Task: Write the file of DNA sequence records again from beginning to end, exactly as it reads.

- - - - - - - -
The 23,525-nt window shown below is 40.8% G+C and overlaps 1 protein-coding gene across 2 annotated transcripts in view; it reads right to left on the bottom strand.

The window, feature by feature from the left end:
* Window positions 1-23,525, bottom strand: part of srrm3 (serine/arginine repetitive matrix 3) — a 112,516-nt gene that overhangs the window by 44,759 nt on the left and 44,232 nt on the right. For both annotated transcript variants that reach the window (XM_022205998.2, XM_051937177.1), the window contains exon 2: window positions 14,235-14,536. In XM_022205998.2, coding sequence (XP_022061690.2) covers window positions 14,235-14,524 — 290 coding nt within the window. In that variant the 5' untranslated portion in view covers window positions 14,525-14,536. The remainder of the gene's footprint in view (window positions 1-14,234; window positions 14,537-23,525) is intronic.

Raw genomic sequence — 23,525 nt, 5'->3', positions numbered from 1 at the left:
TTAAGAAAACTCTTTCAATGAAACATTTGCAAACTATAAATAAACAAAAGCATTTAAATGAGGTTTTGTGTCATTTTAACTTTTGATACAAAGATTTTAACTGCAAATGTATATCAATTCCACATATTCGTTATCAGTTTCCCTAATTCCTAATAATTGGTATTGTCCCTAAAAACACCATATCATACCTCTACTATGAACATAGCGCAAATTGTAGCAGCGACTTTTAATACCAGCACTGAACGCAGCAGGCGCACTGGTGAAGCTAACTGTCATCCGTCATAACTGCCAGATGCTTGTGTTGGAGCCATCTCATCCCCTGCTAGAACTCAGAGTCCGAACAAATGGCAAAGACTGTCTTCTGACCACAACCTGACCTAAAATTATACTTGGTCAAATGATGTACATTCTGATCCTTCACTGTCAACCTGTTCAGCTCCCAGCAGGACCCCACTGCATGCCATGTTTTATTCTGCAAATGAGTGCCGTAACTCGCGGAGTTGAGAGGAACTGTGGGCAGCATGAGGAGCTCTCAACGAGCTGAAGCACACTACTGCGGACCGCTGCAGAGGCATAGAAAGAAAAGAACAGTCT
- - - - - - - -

The 23,525-nt window shown below is 40.8% G+C and overlaps 1 protein-coding gene across 2 annotated transcripts in view; it reads right to left on the bottom strand.

The window, feature by feature from the left end:
* Window positions 1-23,525, bottom strand: part of srrm3 (serine/arginine repetitive matrix 3) — a 112,516-nt gene that overhangs the window by 44,759 nt on the left and 44,232 nt on the right. For both annotated transcript variants that reach the window (XM_022205998.2, XM_051937177.1), the window contains exon 2: window positions 14,235-14,536. In XM_022205998.2, coding sequence (XP_022061690.2) covers window positions 14,235-14,524 — 290 coding nt within the window. In that variant the 5' untranslated portion in view covers window positions 14,525-14,536. The remainder of the gene's footprint in view (window positions 1-14,234; window positions 14,537-23,525) is intronic.

Raw genomic sequence — 23,525 nt, 5'->3', positions numbered from 1 at the left:
TTAAGAAAACTCTTTCAATGAAACATTTGCAAACTATAAATAAACAAAAGCATTTAAATGAGGTTTTGTGTCATTTTAACTTTTGATACAAAGATTTTAACTGCAAATGTATATCAATTCCACATATTCGTTATCAGTTTCCCTAATTCCTAATAATTGGTATTGTCCCTAAAAACACCATATCATACCTCTACTATGAACATAGCGCAAATTGTAGCAGCGACTTTTAATACCAGCACTGAACGCAGCAGGCGCACTGGTGAAGCTAACTGTCATCCGTCATAACTGCCAGATGCTTGTGTTGGAGCCATCTCATCCCCTGCTAGAACTCAGAGTCCGAACAAATGGCAAAGACTGTCTTCTGACCACAACCTGACCTAAAATTATACTTGGTCAAATGATGTACATTCTGATCCTTCACTGTCAACCTGTTCAGCTCCCAGCAGGACCCCACTGCATGCCATGTTTTATTCTGCAAATGAGTGCCGTAACTCGCGGAGTTGAGAGGAACTGTGGGCAGCATGAGGAGCTCTCAACGAGCTGAAGCACACTACTGCGGACCGCTGCAGAGGCATAGAAAGAAAAGAACAGTCT